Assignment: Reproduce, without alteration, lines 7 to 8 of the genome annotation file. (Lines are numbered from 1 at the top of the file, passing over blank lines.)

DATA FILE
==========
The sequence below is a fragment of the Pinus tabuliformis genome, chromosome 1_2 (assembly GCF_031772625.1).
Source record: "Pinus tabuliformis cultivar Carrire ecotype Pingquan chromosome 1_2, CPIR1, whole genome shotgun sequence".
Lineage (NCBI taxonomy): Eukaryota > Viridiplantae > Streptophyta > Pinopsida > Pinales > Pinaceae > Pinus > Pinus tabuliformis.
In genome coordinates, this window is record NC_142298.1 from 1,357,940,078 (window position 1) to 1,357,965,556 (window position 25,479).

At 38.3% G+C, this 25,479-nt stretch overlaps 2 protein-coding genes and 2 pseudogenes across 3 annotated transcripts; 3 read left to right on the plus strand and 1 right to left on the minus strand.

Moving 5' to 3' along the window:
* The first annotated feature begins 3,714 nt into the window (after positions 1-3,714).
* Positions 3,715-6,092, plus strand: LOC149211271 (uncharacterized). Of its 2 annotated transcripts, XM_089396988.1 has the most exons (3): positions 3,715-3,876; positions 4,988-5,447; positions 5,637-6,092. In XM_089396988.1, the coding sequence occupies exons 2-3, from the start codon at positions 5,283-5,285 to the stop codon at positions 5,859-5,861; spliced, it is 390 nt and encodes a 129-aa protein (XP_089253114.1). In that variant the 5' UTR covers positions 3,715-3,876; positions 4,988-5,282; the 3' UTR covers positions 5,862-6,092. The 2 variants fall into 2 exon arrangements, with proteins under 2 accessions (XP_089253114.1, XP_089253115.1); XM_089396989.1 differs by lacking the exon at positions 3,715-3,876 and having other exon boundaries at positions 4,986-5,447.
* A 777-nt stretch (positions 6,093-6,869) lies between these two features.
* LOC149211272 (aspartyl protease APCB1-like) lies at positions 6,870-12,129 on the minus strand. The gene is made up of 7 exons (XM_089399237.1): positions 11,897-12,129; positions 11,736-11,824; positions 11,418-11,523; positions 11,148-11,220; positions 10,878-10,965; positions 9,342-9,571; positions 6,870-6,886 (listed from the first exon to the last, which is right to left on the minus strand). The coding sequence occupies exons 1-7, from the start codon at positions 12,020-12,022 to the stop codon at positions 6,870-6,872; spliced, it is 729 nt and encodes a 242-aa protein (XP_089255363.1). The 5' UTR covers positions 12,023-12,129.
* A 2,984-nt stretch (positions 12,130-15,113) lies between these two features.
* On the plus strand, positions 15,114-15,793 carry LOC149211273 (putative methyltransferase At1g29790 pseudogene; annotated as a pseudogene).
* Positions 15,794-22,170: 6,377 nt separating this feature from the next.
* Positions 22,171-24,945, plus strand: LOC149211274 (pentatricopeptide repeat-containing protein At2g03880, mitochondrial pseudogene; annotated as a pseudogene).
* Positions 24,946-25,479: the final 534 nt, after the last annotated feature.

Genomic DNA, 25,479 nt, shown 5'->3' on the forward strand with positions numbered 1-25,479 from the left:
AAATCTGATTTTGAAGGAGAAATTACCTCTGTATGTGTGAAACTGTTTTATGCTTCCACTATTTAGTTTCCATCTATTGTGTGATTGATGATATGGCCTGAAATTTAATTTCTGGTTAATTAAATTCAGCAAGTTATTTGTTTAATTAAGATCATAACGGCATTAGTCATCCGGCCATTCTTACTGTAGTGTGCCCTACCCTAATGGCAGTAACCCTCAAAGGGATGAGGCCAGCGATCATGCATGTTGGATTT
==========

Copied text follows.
* The first annotated feature begins 3,714 nt into the window (after positions 1-3,714).
* Positions 3,715-6,092, plus strand: LOC149211271 (uncharacterized). Of its 2 annotated transcripts, XM_089396988.1 has the most exons (3): positions 3,715-3,876; positions 4,988-5,447; positions 5,637-6,092. In XM_089396988.1, the coding sequence occupies exons 2-3, from the start codon at positions 5,283-5,285 to the stop codon at positions 5,859-5,861; spliced, it is 390 nt and encodes a 129-aa protein (XP_089253114.1). In that variant the 5' UTR covers positions 3,715-3,876; positions 4,988-5,282; the 3' UTR covers positions 5,862-6,092. The 2 variants fall into 2 exon arrangements, with proteins under 2 accessions (XP_089253114.1, XP_089253115.1); XM_089396989.1 differs by lacking the exon at positions 3,715-3,876 and having other exon boundaries at positions 4,986-5,447.